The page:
Investors will most likely remember 2015 as the year that volatility and fear returned to the financial markets. Following several years of aggressive monetary stimulus provided by the Fed, and the positive impact of global economic growth driven largely by Emerging Markets, investors had become accustomed to “buying the dip” anytime markets wobbled. This philosophy led to a strong demand for risky assets and better than normal investment returns. However, following this period of very low volatility and high investor risk appetite, in 2015 we witnessed a number of factors that conspired to alter the tone of the markets:
- The Federal Reserve (“Fed”), which had supported asset prices for many years with aggressive monetary stimulus, initiated its first Fed Funds rate hike since 2006, thereby beginning the process of removing the safety net investors had grown accustomed to. Notably, this move is in direct contrast to other global central banks, including those in Europe, Japan and China, where policy makers continue to promote lower interest rates and aggressive monetary stimulus in order to spur economic growth.
- China’s economic growth slowed, and investors began to extrapolate the negative impact of a weaker China on global GDP and Emerging Market currency valuations.
- Commodity prices, which began their descent in late 2014 based on concerns about excess supply, fell some 30 percent lower, while many began to believe that the extended weakness may also be a sign of slowing demand and weaker global growth.
The fact that these events all occurred as the U.S. economy neared the seven-year mark of the current expansion, a long cycle by historical standards, added fuel to the angst already developing and brought up talk of a potential recession on the horizon. However, as is generally the case, diversified investors experienced much lower levels of volatility than did less-prudent investors.
The tone of the markets began to change in August as the S&P 500® Index was experiencing its first decline of 10 percent or more in over three years (it would eventually fall 12 percent). The correction was precipitated by an announcement by the Chinese government that it would allow its currency, the Yuan, to depreciate against the U.S. dollar. Many saw this as a sign that the Chinese economy was faltering, so the sell-off in global equity markets began. As a result, volatility spiked, investor risk tolerance fell and traditional safe haven assets outperformed for much of the remainder of the year. A rally in the U.S. dollar, an acceleration in commodity price declines and fears of the impact of the anticipated Fed rate hike contributed to the desire to move away from risky assets. Such a change in risk appetite is a normal occurrence as the economic cycle matures and is not necessarily an indicator of a looming bear market or recession.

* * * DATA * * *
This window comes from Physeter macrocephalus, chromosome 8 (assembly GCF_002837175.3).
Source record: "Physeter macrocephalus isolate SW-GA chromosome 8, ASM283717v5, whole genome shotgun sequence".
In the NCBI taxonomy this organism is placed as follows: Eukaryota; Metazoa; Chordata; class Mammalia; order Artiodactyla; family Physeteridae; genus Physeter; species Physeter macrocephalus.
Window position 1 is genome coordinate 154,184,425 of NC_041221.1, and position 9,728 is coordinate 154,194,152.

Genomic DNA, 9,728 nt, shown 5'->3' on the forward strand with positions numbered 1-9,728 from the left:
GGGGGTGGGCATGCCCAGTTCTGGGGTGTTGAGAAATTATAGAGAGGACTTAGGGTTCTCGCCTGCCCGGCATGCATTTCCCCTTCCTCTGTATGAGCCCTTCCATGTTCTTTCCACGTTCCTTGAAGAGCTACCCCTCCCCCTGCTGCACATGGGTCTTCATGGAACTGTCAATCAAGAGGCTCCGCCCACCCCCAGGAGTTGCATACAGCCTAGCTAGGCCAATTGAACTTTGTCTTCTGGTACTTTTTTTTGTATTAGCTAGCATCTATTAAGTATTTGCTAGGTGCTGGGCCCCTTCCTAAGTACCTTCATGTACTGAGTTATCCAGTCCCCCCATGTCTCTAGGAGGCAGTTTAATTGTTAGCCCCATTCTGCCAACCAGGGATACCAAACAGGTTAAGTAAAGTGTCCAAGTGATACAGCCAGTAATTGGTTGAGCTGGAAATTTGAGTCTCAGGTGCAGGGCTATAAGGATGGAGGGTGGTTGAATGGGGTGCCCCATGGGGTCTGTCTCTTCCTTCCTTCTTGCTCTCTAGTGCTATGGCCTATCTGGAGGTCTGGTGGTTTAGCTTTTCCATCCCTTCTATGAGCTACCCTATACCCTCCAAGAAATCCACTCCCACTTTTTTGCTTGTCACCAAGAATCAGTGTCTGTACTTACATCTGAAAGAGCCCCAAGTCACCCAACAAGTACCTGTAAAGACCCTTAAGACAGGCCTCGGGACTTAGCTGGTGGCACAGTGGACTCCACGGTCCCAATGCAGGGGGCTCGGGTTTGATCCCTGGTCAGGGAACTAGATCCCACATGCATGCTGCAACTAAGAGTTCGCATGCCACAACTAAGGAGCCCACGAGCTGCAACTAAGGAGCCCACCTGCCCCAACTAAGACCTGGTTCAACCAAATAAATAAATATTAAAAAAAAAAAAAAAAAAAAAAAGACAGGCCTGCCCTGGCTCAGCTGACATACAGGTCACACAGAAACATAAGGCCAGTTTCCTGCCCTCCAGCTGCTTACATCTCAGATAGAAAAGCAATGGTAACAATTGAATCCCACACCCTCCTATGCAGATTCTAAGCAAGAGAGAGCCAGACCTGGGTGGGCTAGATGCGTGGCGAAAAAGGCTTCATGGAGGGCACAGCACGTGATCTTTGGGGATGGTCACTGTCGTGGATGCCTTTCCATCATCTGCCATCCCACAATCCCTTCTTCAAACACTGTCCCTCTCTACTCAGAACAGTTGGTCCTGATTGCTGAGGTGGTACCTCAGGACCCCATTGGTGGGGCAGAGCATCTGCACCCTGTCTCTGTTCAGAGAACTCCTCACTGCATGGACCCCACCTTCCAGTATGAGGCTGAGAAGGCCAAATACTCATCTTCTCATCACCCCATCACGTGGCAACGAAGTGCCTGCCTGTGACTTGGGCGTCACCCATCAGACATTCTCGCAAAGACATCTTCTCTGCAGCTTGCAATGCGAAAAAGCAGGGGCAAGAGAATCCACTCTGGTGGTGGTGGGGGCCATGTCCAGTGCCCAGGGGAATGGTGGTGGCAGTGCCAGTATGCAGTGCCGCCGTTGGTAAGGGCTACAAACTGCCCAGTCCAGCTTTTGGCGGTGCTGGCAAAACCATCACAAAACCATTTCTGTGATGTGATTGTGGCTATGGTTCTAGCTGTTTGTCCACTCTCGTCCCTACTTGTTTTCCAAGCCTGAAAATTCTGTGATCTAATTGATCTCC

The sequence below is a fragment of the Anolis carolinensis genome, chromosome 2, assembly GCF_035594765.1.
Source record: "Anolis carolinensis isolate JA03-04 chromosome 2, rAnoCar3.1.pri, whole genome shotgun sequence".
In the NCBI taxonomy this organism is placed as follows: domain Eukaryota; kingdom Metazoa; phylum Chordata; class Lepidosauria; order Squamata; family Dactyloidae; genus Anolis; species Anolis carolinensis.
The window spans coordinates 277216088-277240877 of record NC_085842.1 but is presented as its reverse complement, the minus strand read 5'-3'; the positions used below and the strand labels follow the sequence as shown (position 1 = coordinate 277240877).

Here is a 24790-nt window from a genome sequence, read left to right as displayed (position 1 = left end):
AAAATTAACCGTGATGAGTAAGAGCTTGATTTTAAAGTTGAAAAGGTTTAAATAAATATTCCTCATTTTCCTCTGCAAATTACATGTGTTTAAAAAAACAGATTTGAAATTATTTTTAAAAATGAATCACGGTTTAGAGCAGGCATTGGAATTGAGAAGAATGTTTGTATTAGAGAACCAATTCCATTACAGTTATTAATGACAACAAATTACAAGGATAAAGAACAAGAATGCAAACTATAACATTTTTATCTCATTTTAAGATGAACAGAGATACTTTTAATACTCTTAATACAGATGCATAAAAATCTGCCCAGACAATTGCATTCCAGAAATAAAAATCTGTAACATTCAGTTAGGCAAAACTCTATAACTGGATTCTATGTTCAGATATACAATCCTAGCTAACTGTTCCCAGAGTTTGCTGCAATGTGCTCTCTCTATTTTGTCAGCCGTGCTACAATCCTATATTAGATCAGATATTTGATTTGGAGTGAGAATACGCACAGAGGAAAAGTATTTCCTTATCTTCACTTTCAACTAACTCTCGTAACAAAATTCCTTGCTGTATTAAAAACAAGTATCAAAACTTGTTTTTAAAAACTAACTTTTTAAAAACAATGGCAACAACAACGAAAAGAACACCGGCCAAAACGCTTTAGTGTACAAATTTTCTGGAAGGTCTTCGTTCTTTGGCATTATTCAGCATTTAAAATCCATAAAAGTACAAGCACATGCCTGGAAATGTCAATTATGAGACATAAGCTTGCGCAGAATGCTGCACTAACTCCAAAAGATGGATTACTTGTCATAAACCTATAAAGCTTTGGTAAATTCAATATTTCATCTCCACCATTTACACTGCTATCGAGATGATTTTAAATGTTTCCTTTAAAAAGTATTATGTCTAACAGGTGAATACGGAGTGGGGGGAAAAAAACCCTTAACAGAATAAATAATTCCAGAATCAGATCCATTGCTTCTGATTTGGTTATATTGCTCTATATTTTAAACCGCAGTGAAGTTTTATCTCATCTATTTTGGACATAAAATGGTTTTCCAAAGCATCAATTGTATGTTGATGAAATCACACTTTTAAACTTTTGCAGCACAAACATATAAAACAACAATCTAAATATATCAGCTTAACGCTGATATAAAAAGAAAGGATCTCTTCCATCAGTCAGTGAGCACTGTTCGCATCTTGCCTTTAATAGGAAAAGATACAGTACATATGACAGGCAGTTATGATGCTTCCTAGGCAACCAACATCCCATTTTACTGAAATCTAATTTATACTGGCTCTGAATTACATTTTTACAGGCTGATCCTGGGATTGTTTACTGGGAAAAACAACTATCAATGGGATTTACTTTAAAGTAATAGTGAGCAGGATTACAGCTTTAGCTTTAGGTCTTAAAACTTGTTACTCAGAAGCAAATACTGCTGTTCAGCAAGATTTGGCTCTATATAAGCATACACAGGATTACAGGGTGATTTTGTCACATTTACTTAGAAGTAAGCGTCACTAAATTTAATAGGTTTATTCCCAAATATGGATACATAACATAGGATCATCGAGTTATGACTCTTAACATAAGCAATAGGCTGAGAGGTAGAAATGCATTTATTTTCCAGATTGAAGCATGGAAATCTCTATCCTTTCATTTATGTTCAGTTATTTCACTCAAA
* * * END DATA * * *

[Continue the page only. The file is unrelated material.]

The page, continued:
The U.S. stock market produced a robust rally in October as sentiment temporarily improved and closed the year at a level near the point where the correction began. In fact, despite all the volatility (the S&P 500® Index crossed the unchanged line a record 30 times!), equities managed to eke out a total return of 1.38 percent for the year.
For the full year, investment returns were meager at best and painful at worst, while “safer” asset classes outperformed “riskier” asset classes, namely:
- Large-cap equities beat small-cap equities
- U.S. equities beat foreign equities
- Developed Market equities beat Emerging Market equities
- Investment Grade bonds beat High Yield bonds
- U.S. REITs produced small gains for the year while commodity indices fell more than 30 percent
- The U.S. dollar rose more than 8 percent vs. the currencies of key trading partners
- The best-performing sectors in the S&P 500® Index included defensive sectors such as Health Care and Consumer Staples, while the worst performers were the cyclical Energy and Materials sectors.